Don’t Go Crazy Without Me is partly about being raised by a father who taught you and your brothers to be hypochondriacs. What’s it like living during a pandemic?

At first, I felt like an expert at handling the anxiety because I’d been worried about diseases taking me out all my life. But this is  a hypochondriac’s nightmare: a disease that behaves capriciously, that causes no symptoms in some and total organ breakdown in others, a virus that is so tiny it can float in the air for hours or linger on an innocuous looking surface. Just the words CYTOKINE STORM — when your own immune system goes into overdrive and kills you — puts my nervous system into overdrive. 


I’ve noticed lately that I think a lot more about my health in real terms.

I don’t just think about the cold I have or the weird pains in my legs as something that will cure themselves in the next couple days. Instead I find myself wondering what the cause is, what it means in the long term.

Most of the weird things I see happening to my body lately can be traced directly back to birth control pills. The pain in my legs, which I swear is hypertension or blood clotting, is listed as a possible side effect of the pill. So is the melasma, or sunspot, found on my upper lip that makes me look like I have a mustache.

Maybe these things are also just caused by a poor diet and general aging. I’m not so sure though, so I’ve decided to do an experiment. I’ve decided to go off the pill. And in this decision I realized that, holy cow!, I’ve been taking birth control for nearly 10 years. No wonder the “possible” side effects are becoming a reality.

When I was 18 and started taking birth control to regulate my menstrual cycle I didn’t think anything about it. After all, my doctor wouldn’t prescribe me something that could hurt me, would she?

But today, I find myself questioning medication more and more often.

I’m very skeptical of the pharmaceutical industry. Whatever happened to trying to live a healthy life, rather than trying to medicate yourself to health?

I’m especially skeptical of medication taken to “prevent” anything. Why medicate yourself when you’re perfectly healthy? I feel like all of this medication is actually making us weaker and more dependent on medication than if we just let our bodies work it out like nature intended. But then I worry that I sound like some crazy herbalist fanatic.

I’m just saying I’m skeptical.


Let me give you a for instance: Tamoxifen.

I’ve been doing research for an article about medications to treat and prevent breast cancer. Tamoxifen has been the longest standing competitor in this field, having been used since the 1970s to treat breast cancer. The problem now is it’s being used to “prevent” breast cancer in women age 35 and older with a 1.67 percent risk of getting breast cancer.

One of the most common side effects in women who take Tamoxifen is uterian cancer. Although the risks of getting this cancer are low, I’m not sure I’d like to trade in my 1.67 percent chance of getting one cancer for the risk of another cancer. How about you show me my cancer before you start giving me dangerous medications to treat it?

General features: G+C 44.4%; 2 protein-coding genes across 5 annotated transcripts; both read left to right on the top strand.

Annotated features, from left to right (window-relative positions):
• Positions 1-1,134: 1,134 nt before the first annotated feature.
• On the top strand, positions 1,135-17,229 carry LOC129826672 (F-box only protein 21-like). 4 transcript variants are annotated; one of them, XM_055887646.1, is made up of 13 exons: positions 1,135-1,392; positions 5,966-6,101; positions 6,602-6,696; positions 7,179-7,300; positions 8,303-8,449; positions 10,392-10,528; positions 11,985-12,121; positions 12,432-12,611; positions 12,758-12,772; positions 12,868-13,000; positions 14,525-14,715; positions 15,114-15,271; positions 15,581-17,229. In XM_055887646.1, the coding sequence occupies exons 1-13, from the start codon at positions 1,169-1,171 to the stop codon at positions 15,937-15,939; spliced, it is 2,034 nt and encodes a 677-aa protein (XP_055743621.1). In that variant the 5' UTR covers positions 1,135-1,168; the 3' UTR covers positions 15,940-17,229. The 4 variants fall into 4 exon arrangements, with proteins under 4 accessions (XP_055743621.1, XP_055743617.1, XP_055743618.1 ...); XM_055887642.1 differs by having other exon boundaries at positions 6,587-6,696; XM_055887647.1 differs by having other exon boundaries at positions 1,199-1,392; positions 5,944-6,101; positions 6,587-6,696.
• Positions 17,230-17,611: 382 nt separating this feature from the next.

I don’t see doctors offering chemotherapy to “at risk” patients. But because something can be taken in a pill form it’s somehow deemed less dangerous.

This is where my new aversion for the birth control pill comes in. I’m already seeing weird side effects and I’m only 27 years old. New studies show that the pill doesn’t contribute to any kind of cancer, but older studies state the opposite. Having a history of cancer in my family, with both my paternal grandfather and grandmother having had cancer, I’m just not willing to take the chance that the new studies (probably paid for by the manufactures of the pill) are wrong.

Our food already has enough hormones, antibiotics, and other chemicals in it, do I really need to be adding more?

My biggest hope though is that this experiment turns out to be beneficial. I hope the damage from the pill isn’t permanent. I want to be able to sit in a car for an hour and not have my legs feel like they’re going to explode. And I really want this damn sun spot on my face to go away. If these things continue however, I’ll have to admit that it wasn’t the birth control pill after all, which means admitting I’m wrong. And I hate admitting I’m wrong.

One last thing and then I’ll shut up. I was telling a couple of my friends about this the other day and both of them said they recently went off the pill for similar reasons. It made me feel less weird and less worried about doing it. Weird that at this age we’re all starting to feel/see/imagine the effects of what we’ve done to our bodies in the past. Next thing I know we’re all going to be health food freaks, eating flaxseed with everything …